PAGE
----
(c. 2640 BCE) ALMOST 5000 YEARS AGO SHE INVENTED A FABRIC AS TRANSLUCENT AS ICE AND AS LIGHT AS A CLOUD. REVEALING THE SECRET OF ITS CREATION BECAME PUNISHABLE BY DEATH.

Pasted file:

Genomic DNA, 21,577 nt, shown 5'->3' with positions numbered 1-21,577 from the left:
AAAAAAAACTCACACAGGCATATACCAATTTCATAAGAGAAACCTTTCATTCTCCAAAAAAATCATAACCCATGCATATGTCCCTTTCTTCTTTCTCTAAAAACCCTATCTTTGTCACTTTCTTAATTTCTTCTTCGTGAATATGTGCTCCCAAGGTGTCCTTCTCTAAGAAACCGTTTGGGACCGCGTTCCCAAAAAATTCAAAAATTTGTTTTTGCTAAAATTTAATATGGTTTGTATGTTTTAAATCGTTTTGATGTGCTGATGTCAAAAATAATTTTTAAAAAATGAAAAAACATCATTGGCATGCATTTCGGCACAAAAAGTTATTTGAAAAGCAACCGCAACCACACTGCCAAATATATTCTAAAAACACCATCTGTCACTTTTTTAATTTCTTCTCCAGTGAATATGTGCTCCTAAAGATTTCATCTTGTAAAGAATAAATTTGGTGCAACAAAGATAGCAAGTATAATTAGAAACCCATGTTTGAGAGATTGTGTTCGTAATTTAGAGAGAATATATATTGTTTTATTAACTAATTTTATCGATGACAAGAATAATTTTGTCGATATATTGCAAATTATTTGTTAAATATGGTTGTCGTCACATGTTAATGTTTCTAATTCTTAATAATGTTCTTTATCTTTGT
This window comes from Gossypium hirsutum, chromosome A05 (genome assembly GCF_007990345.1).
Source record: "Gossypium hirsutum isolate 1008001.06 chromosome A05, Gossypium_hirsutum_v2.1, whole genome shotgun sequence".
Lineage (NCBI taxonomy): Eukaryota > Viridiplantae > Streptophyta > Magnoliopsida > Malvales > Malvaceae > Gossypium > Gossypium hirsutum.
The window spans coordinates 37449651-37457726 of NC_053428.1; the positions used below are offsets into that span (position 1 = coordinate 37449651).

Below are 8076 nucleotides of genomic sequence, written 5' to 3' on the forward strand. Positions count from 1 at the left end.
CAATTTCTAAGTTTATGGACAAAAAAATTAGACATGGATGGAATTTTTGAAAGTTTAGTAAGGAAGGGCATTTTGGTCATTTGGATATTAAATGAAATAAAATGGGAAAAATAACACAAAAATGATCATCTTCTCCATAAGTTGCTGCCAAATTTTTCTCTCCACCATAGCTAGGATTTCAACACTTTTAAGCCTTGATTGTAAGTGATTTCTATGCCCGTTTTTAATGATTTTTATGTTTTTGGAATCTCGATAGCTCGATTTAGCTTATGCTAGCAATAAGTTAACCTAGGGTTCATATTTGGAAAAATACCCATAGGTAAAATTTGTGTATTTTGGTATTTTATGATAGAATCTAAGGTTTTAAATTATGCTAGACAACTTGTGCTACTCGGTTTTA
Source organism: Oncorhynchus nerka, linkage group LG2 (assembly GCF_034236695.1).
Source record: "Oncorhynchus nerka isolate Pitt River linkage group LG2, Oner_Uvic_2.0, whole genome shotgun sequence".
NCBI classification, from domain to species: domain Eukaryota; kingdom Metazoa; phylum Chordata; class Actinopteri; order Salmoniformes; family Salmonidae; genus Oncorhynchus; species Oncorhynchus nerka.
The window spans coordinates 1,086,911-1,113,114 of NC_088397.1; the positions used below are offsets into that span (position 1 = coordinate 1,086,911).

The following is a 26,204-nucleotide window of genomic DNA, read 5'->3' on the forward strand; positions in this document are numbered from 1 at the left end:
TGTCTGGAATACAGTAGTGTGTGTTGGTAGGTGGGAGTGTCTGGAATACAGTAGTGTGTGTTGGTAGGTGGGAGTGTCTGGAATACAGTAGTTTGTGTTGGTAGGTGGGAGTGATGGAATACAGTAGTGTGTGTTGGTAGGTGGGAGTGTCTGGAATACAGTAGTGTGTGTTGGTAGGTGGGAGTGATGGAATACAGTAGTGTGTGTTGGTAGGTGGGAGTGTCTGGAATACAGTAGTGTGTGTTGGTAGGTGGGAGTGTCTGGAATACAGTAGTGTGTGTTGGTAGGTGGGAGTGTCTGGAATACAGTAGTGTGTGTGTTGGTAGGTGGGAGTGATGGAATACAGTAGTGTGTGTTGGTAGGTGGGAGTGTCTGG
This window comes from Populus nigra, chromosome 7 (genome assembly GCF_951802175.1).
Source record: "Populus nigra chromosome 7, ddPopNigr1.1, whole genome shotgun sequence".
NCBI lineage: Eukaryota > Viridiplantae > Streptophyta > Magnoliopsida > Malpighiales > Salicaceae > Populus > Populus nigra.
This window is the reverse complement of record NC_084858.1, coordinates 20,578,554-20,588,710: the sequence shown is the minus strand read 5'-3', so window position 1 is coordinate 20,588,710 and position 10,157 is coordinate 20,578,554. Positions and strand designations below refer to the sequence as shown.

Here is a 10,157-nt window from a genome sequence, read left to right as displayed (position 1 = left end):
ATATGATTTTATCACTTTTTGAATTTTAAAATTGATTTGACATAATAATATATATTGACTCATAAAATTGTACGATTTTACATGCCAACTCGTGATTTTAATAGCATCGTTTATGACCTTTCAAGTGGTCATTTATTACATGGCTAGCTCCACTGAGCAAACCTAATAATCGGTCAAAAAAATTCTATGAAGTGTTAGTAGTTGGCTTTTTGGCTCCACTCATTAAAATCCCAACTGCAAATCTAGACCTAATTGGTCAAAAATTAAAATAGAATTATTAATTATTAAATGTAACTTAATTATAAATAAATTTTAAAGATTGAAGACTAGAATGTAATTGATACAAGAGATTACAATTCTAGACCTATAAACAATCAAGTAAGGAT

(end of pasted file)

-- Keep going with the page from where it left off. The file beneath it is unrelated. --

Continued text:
Si Ling-Chi sat in the shade of her court garden, sipping tea beneath gracious mulberry trees. She heard a tiny rustle in the leaves above her, and the breeze suddenly dropped a white cocoon into her teacup. Instead of picking it out of her drink, she watched as the hot water began to dissolve it. Soon her tea was laced with shimmering filaments. And Si Ling-Chi imagined the luminous gown she might weave for her husband, Hoang-ti, the mythic “Yellow Emperor”. That is how Chinese tradition recounts the discovery of silk in the year 2700 BC. Si Ling-Chi went on to develop sericulture - the science of silk production. She learned to cultivate silkworms, to reel the fibers, to test it for strength and reliability, and how to weave it into garments.